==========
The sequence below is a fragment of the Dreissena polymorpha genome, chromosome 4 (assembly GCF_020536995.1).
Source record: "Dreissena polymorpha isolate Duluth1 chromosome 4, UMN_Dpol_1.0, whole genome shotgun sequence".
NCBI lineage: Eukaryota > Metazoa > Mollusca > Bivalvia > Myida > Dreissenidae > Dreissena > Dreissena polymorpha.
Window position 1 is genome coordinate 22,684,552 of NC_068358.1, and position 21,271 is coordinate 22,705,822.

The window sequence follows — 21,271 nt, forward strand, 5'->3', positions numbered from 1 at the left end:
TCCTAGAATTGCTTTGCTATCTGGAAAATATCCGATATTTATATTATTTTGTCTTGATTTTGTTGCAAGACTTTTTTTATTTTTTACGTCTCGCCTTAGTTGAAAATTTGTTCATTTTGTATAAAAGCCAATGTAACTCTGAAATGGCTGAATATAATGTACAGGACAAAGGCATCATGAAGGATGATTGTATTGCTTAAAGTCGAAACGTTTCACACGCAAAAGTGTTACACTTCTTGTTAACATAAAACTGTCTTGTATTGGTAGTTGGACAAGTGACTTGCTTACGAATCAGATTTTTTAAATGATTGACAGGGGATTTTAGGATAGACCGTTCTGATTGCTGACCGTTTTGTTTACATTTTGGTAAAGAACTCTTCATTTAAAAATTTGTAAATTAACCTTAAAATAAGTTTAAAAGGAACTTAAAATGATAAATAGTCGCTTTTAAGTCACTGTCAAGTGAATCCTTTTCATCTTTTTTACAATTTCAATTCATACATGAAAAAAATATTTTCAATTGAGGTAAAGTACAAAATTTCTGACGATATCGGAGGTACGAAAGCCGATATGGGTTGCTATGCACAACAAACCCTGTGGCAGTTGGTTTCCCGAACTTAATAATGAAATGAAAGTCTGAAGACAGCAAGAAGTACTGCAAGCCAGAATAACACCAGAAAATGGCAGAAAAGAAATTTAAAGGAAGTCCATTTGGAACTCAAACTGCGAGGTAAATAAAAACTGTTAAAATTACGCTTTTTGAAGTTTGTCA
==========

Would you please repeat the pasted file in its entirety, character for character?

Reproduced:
The sequence below is a fragment of the Dreissena polymorpha genome, chromosome 4 (assembly GCF_020536995.1).
Source record: "Dreissena polymorpha isolate Duluth1 chromosome 4, UMN_Dpol_1.0, whole genome shotgun sequence".
NCBI lineage: Eukaryota > Metazoa > Mollusca > Bivalvia > Myida > Dreissenidae > Dreissena > Dreissena polymorpha.
Window position 1 is genome coordinate 22,684,552 of NC_068358.1, and position 21,271 is coordinate 22,705,822.

The window sequence follows — 21,271 nt, forward strand, 5'->3', positions numbered from 1 at the left end:
TCCTAGAATTGCTTTGCTATCTGGAAAATATCCGATATTTATATTATTTTGTCTTGATTTTGTTGCAAGACTTTTTTTATTTTTTACGTCTCGCCTTAGTTGAAAATTTGTTCATTTTGTATAAAAGCCAATGTAACTCTGAAATGGCTGAATATAATGTACAGGACAAAGGCATCATGAAGGATGATTGTATTGCTTAAAGTCGAAACGTTTCACACGCAAAAGTGTTACACTTCTTGTTAACATAAAACTGTCTTGTATTGGTAGTTGGACAAGTGACTTGCTTACGAATCAGATTTTTTAAATGATTGACAGGGGATTTTAGGATAGACCGTTCTGATTGCTGACCGTTTTGTTTACATTTTGGTAAAGAACTCTTCATTTAAAAATTTGTAAATTAACCTTAAAATAAGTTTAAAAGGAACTTAAAATGATAAATAGTCGCTTTTAAGTCACTGTCAAGTGAATCCTTTTCATCTTTTTTACAATTTCAATTCATACATGAAAAAAATATTTTCAATTGAGGTAAAGTACAAAATTTCTGACGATATCGGAGGTACGAAAGCCGATATGGGTTGCTATGCACAACAAACCCTGTGGCAGTTGGTTTCCCGAACTTAATAATGAAATGAAAGTCTGAAGACAGCAAGAAGTACTGCAAGCCAGAATAACACCAGAAAATGGCAGAAAAGAAATTTAAAGGAAGTCCATTTGGAACTCAAACTGCGAGGTAAATAAAAACTGTTAAAATTACGCTTTTTGAAGTTTGTCA